Came out of left field. I thought hub supported the decision. Turns out he just said yes because he knew I would do it anyway.  I had a very very frustrating conversation with him last night. The kids NEED this. How would you feel if we lived in NZ and I didn’t give a rats ass if the kids couldn’t speak Japanese or wasn’t interested in them getting closer to their Japanese relatives or learning more than how to be quiet at a hospital and funeral arrangements, pretty much the sum of what my kids remember from NZ. OK, actually they also remember Jake and the Neverland Pirates, double scoop ice creams, the quad bike my friend’s husband took them round on, and subsequently all the cow shit they rode through. They think all their aunties are called Auntie Ruth (the European Stylist who was the last adult who visited and who came with loads of gifts) and that rugby is the name of something out of Japanese anime Yokai Watch.

ANYHOO. The ball IS rolling. We WILL be going back to NZ from July to December.

Granny K also thinks the NZ experience can be duplicated by just reading them an extra Dr. Seuss book every night. I was ‘this’ close to yelling at her after her little rant about how selfish I was being, and the poor kids, rah rah. I can understand why she can’t get it. How could she? Her world revolves around three rice paddies, a pottery class and trying to grow shiitake mushrooms. She doesn’t need to get it. She just needs to shut up already about not getting it. A bit of your their mother, I’m sure you’re doing whats right for them. Good luck. We’ll miss you – obviously too much to ask.

Next thing to tick off the list?

Tell HTB’s parents.


PS – if anybody has taken their kids out of primary school in Japan for a length of time to go home and learn English can you please tell me the merits and demerits. Last time I took them and Shou went to school he hadn’t even started primary school here yet so it wasn’t as much of a big deal.


30 Responses to “The Ball – It’s Starting to Roll”

  1. Shikonmaris (@shikonmaris) February 13, 2014 at 12:55 am #

    I think now is the right time to be doing these things. Now, when they can still pick up another language easily and have a better chance of learning the correct pronunciation. Now, when they aren’t cramming for entrance exams and school is relatively easy. Now, before teenage angst and extreme self consciousness sets in and leaving your peer group is akin to torture. If your kids are willing, then now is the best time, and you are doing what is best for them. *(disclaimer, not a parent, only my opinion)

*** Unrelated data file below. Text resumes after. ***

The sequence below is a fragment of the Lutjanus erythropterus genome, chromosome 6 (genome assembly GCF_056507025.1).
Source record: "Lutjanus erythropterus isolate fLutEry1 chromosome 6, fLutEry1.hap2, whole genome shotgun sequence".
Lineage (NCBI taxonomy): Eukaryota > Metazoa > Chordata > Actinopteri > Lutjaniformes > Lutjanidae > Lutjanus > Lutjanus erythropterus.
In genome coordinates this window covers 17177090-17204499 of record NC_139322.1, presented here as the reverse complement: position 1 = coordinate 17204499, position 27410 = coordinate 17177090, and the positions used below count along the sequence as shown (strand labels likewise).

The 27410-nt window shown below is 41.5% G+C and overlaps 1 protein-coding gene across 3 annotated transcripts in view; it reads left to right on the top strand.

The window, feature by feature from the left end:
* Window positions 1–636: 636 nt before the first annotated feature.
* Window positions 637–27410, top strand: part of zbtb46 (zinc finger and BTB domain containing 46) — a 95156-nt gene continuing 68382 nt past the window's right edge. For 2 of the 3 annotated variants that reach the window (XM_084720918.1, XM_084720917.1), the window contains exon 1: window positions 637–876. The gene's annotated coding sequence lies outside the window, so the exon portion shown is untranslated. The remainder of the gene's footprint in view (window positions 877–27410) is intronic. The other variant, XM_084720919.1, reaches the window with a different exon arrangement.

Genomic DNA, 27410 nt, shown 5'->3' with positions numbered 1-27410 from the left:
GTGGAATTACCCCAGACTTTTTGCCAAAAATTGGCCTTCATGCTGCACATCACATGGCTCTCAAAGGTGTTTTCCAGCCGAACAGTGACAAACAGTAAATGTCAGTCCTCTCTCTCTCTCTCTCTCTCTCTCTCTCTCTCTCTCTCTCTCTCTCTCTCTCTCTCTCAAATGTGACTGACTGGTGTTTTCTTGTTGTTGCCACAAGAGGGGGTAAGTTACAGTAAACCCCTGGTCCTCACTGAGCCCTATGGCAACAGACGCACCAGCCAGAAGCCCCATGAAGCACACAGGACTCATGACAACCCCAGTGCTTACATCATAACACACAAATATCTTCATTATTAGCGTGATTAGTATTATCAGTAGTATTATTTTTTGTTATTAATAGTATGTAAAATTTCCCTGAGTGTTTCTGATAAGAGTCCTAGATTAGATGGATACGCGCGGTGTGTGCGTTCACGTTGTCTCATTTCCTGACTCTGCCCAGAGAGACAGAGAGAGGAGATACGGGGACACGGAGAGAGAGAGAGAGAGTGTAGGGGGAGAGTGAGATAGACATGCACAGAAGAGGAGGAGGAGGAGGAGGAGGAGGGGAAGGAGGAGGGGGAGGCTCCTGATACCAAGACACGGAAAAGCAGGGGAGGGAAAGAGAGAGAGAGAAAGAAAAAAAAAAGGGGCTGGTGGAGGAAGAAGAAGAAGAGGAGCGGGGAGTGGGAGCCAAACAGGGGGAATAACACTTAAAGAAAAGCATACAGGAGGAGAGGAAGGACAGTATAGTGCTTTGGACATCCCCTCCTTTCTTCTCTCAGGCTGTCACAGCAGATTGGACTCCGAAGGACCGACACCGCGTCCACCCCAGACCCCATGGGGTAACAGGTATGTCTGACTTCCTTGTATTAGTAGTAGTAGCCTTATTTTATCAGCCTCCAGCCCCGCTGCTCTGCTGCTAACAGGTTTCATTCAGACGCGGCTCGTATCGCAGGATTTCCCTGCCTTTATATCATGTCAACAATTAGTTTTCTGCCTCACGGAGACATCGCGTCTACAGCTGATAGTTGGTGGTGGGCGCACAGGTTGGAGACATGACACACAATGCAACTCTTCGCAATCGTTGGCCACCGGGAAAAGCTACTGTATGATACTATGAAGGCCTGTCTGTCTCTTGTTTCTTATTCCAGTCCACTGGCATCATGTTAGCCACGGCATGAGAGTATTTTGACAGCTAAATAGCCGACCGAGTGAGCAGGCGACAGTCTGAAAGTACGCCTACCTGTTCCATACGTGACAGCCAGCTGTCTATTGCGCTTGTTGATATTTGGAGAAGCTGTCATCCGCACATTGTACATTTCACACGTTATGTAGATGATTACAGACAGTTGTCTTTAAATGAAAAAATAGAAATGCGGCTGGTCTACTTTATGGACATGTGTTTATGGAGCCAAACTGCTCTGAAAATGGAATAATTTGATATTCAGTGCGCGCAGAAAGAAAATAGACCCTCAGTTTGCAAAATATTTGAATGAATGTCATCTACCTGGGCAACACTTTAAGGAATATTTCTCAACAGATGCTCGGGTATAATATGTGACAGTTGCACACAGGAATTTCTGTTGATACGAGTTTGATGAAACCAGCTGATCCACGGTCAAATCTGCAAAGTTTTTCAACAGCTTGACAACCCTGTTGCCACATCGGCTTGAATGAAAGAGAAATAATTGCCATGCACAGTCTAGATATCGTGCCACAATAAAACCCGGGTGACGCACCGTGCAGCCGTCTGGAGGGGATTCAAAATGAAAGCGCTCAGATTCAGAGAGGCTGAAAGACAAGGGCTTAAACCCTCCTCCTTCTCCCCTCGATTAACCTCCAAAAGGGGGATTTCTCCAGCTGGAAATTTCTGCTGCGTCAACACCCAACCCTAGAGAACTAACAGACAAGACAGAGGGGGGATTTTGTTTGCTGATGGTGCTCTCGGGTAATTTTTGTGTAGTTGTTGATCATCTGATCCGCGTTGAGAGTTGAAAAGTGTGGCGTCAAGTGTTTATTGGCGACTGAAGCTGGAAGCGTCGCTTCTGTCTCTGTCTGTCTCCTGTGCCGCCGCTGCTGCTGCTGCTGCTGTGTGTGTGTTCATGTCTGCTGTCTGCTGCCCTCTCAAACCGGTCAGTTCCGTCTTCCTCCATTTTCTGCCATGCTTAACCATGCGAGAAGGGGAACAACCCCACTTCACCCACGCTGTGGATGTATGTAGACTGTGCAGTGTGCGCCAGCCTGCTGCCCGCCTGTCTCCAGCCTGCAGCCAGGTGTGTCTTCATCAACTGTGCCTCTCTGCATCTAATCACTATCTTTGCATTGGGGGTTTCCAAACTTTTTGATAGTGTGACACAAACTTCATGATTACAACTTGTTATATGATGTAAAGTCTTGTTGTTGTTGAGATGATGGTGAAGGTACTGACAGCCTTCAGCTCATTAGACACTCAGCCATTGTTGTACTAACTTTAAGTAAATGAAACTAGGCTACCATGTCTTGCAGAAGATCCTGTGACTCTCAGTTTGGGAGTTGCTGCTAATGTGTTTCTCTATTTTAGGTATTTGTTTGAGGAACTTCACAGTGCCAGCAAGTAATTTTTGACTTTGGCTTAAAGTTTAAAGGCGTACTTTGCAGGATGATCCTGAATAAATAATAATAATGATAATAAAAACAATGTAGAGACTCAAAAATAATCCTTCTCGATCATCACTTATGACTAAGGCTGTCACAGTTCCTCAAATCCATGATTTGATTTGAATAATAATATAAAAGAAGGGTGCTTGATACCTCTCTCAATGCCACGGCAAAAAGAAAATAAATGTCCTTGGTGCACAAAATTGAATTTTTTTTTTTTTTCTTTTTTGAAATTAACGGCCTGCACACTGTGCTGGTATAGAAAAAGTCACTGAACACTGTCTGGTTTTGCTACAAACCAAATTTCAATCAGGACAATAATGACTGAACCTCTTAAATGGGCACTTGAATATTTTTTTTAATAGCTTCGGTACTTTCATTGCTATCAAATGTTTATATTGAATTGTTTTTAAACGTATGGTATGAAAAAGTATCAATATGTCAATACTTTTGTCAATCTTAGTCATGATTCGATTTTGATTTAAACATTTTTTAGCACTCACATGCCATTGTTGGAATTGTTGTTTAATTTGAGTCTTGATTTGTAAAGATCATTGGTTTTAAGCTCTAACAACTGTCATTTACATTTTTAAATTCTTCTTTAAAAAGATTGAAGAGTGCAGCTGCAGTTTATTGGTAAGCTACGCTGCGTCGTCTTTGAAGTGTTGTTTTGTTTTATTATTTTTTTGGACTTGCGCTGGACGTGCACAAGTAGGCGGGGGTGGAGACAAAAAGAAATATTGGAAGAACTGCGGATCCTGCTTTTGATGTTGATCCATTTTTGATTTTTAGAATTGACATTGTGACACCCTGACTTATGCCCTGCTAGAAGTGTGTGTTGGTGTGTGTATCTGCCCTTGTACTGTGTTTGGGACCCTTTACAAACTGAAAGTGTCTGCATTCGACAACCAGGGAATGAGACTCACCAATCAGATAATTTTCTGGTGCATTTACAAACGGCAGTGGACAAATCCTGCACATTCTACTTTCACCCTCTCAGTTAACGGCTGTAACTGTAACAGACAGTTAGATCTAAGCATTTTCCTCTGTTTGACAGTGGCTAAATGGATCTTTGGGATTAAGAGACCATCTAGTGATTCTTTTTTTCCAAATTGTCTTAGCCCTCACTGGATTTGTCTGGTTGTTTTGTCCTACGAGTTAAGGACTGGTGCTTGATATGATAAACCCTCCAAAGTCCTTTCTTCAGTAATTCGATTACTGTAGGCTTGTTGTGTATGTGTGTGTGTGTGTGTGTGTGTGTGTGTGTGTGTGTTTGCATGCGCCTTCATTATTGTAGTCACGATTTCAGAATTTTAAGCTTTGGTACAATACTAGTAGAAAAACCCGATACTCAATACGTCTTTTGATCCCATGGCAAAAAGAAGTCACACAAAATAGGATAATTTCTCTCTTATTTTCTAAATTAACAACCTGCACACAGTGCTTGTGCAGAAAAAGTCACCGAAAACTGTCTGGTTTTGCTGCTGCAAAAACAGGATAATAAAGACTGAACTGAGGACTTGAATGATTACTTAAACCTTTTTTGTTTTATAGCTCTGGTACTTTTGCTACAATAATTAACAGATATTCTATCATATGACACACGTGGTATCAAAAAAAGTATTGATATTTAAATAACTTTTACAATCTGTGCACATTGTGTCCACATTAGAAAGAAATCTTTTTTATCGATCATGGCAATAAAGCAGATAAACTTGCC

Second grade only has 160 kanji. Learning them on your own isn’t impossible. I don’t know about your school, but where I taught, the school festival/closing ceremony/sports day etc occupied weeks. Every parent day, the kids practiced the lessons beforehand. I don’t think your children will be missing much.

    • gaijinwife February 13, 2014 at 1:17 am #

      my thoughts exactly!! Now I think I’ll just go translate that and send it to my husband 🙂

      • Shikonmaris (@shikonmaris) February 13, 2014 at 10:04 pm #

        Also, there are, well not plenty, but a several, kids who don’t go to elementary school or middle school because of bullying. They do all the work at home, and then the school holds a private graduation ceremony for them (less speechifying!). The principal was just trying to intimidate you. (dishonest!) I wish that wasn’t so stereotypical.

  2. emilycsimpson February 13, 2014 at 12:59 am #

    How far behind can they get at this age? So glad you’re coming to NZ for a decent amount of time – you’re more than welcome to come and visit. Don’t have any cow poo, but more than enough horse poo to make up for it 😉